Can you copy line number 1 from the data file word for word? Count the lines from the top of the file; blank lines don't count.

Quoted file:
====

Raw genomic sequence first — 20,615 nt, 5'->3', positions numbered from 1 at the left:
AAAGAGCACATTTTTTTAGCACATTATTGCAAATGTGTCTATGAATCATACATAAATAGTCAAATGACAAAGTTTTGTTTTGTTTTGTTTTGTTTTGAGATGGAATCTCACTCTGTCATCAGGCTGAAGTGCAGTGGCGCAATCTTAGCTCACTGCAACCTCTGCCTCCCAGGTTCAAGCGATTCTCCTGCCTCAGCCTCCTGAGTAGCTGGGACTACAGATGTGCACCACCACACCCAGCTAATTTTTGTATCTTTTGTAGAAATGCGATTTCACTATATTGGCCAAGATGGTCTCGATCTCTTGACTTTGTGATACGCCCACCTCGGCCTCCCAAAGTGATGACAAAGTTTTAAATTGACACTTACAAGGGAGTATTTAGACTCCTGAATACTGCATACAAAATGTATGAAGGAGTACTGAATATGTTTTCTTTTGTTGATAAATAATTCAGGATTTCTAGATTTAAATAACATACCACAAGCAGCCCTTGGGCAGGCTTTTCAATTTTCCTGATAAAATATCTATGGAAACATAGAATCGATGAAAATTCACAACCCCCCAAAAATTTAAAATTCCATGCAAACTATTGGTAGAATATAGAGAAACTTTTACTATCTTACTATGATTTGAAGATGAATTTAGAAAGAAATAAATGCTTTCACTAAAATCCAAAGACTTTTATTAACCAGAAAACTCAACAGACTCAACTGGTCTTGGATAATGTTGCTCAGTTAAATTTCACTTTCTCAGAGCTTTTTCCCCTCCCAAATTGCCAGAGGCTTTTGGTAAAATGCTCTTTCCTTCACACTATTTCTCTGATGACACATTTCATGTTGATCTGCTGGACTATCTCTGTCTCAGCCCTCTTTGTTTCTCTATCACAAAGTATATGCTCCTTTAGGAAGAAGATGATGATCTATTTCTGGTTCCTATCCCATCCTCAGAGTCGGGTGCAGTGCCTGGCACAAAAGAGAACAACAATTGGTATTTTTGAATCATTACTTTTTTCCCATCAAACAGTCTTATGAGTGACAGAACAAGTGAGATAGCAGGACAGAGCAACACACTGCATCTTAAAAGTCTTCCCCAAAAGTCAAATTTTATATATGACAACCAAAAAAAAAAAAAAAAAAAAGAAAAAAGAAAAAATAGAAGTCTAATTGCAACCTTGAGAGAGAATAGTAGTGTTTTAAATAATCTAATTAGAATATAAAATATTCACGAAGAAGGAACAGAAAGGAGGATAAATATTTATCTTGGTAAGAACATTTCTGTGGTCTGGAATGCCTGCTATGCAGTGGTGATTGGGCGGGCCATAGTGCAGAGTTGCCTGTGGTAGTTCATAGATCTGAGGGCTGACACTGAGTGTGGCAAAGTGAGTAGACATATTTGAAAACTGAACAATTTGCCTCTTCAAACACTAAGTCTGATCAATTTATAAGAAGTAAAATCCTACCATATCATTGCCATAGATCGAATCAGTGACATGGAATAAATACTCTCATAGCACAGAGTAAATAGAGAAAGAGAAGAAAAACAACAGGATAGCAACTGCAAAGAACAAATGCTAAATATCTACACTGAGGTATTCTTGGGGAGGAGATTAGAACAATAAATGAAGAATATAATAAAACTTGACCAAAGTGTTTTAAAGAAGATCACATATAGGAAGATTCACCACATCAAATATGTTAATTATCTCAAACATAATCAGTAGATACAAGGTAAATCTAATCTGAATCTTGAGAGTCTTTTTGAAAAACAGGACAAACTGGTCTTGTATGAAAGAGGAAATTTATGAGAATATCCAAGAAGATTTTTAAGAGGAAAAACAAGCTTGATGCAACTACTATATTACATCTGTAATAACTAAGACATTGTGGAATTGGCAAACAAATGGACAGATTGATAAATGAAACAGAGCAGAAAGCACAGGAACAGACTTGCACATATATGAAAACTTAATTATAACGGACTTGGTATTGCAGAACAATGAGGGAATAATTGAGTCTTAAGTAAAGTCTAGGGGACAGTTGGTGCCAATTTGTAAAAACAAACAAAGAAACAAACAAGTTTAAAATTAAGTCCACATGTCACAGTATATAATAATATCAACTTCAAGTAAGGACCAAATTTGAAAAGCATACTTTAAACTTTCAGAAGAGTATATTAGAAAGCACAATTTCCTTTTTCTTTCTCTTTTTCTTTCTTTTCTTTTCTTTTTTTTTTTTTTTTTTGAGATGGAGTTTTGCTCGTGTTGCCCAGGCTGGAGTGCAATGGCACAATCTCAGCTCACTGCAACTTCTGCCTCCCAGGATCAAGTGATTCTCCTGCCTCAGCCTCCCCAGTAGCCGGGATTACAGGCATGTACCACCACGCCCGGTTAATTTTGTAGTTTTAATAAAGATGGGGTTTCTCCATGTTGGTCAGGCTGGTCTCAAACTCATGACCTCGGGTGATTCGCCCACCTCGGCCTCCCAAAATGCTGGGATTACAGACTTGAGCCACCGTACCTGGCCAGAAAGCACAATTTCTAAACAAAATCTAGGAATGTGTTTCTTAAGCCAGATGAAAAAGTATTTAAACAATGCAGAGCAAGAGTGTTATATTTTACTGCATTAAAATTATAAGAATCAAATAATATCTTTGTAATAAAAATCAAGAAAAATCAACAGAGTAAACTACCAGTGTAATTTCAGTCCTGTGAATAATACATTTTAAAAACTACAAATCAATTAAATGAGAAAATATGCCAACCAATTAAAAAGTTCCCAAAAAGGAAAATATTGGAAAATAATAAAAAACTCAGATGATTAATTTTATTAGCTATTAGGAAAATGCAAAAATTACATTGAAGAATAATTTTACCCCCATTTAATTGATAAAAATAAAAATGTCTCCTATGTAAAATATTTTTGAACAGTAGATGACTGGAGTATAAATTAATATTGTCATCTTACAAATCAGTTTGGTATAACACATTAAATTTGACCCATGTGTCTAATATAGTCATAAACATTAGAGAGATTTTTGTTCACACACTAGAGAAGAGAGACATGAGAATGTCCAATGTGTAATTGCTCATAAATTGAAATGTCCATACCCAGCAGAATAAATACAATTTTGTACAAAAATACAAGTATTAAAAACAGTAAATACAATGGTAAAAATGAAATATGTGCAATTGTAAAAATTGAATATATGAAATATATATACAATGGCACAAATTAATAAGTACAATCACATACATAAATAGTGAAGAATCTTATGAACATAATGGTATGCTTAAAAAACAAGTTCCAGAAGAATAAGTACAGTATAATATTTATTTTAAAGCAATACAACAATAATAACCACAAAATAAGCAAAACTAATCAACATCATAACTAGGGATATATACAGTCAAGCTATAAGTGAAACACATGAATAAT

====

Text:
Raw genomic sequence first — 20,615 nt, 5'->3', positions numbered from 1 at the left: